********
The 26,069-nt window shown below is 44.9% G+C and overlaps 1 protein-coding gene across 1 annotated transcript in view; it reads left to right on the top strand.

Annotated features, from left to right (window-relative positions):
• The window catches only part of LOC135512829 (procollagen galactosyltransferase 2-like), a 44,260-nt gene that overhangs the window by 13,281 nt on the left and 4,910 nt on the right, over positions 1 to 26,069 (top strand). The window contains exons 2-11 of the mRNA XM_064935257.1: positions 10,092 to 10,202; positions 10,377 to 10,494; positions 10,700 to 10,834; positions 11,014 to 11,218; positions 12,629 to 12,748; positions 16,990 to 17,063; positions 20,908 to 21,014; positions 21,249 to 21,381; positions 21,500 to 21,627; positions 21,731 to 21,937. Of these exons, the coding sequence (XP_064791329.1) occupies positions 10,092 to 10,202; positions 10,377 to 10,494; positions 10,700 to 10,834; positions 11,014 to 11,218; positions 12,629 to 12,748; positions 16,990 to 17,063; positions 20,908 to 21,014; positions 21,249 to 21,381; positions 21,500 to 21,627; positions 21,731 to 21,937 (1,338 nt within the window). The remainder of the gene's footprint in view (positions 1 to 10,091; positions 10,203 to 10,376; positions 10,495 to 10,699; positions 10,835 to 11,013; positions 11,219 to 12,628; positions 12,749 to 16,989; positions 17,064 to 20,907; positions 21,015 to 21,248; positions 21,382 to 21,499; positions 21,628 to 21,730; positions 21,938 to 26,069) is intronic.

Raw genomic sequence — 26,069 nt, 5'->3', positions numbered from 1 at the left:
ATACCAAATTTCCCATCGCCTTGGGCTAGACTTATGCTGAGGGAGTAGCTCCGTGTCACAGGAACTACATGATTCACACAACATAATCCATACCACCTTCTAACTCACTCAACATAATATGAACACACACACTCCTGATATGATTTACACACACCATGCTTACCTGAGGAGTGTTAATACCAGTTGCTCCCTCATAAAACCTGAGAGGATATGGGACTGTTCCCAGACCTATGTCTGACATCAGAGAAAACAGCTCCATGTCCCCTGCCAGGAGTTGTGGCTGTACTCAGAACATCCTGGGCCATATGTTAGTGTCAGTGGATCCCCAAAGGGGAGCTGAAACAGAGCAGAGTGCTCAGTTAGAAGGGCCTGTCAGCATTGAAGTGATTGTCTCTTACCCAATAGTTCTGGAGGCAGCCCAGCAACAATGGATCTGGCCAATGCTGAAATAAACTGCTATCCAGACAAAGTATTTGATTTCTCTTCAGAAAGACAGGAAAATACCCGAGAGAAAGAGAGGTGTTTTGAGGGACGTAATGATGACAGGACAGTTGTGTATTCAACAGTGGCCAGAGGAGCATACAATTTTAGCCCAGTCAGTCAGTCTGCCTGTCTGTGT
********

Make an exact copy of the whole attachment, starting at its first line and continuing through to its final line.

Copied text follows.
The 26,069-nt window shown below is 44.9% G+C and overlaps 1 protein-coding gene across 1 annotated transcript in view; it reads left to right on the top strand.

Annotated features, from left to right (window-relative positions):
• The window catches only part of LOC135512829 (procollagen galactosyltransferase 2-like), a 44,260-nt gene that overhangs the window by 13,281 nt on the left and 4,910 nt on the right, over positions 1 to 26,069 (top strand). The window contains exons 2-11 of the mRNA XM_064935257.1: positions 10,092 to 10,202; positions 10,377 to 10,494; positions 10,700 to 10,834; positions 11,014 to 11,218; positions 12,629 to 12,748; positions 16,990 to 17,063; positions 20,908 to 21,014; positions 21,249 to 21,381; positions 21,500 to 21,627; positions 21,731 to 21,937. Of these exons, the coding sequence (XP_064791329.1) occupies positions 10,092 to 10,202; positions 10,377 to 10,494; positions 10,700 to 10,834; positions 11,014 to 11,218; positions 12,629 to 12,748; positions 16,990 to 17,063; positions 20,908 to 21,014; positions 21,249 to 21,381; positions 21,500 to 21,627; positions 21,731 to 21,937 (1,338 nt within the window). The remainder of the gene's footprint in view (positions 1 to 10,091; positions 10,203 to 10,376; positions 10,495 to 10,699; positions 10,835 to 11,013; positions 11,219 to 12,628; positions 12,749 to 16,989; positions 17,064 to 20,907; positions 21,015 to 21,248; positions 21,382 to 21,499; positions 21,628 to 21,730; positions 21,938 to 26,069) is intronic.

Raw genomic sequence — 26,069 nt, 5'->3', positions numbered from 1 at the left:
ATACCAAATTTCCCATCGCCTTGGGCTAGACTTATGCTGAGGGAGTAGCTCCGTGTCACAGGAACTACATGATTCACACAACATAATCCATACCACCTTCTAACTCACTCAACATAATATGAACACACACACTCCTGATATGATTTACACACACCATGCTTACCTGAGGAGTGTTAATACCAGTTGCTCCCTCATAAAACCTGAGAGGATATGGGACTGTTCCCAGACCTATGTCTGACATCAGAGAAAACAGCTCCATGTCCCCTGCCAGGAGTTGTGGCTGTACTCAGAACATCCTGGGCCATATGTTAGTGTCAGTGGATCCCCAAAGGGGAGCTGAAACAGAGCAGAGTGCTCAGTTAGAAGGGCCTGTCAGCATTGAAGTGATTGTCTCTTACCCAATAGTTCTGGAGGCAGCCCAGCAACAATGGATCTGGCCAATGCTGAAATAAACTGCTATCCAGACAAAGTATTTGATTTCTCTTCAGAAAGACAGGAAAATACCCGAGAGAAAGAGAGGTGTTTTGAGGGACGTAATGATGACAGGACAGTTGTGTATTCAACAGTGGCCAGAGGAGCATACAATTTTAGCCCAGTCAGTCAGTCTGCCTGTCTGTGT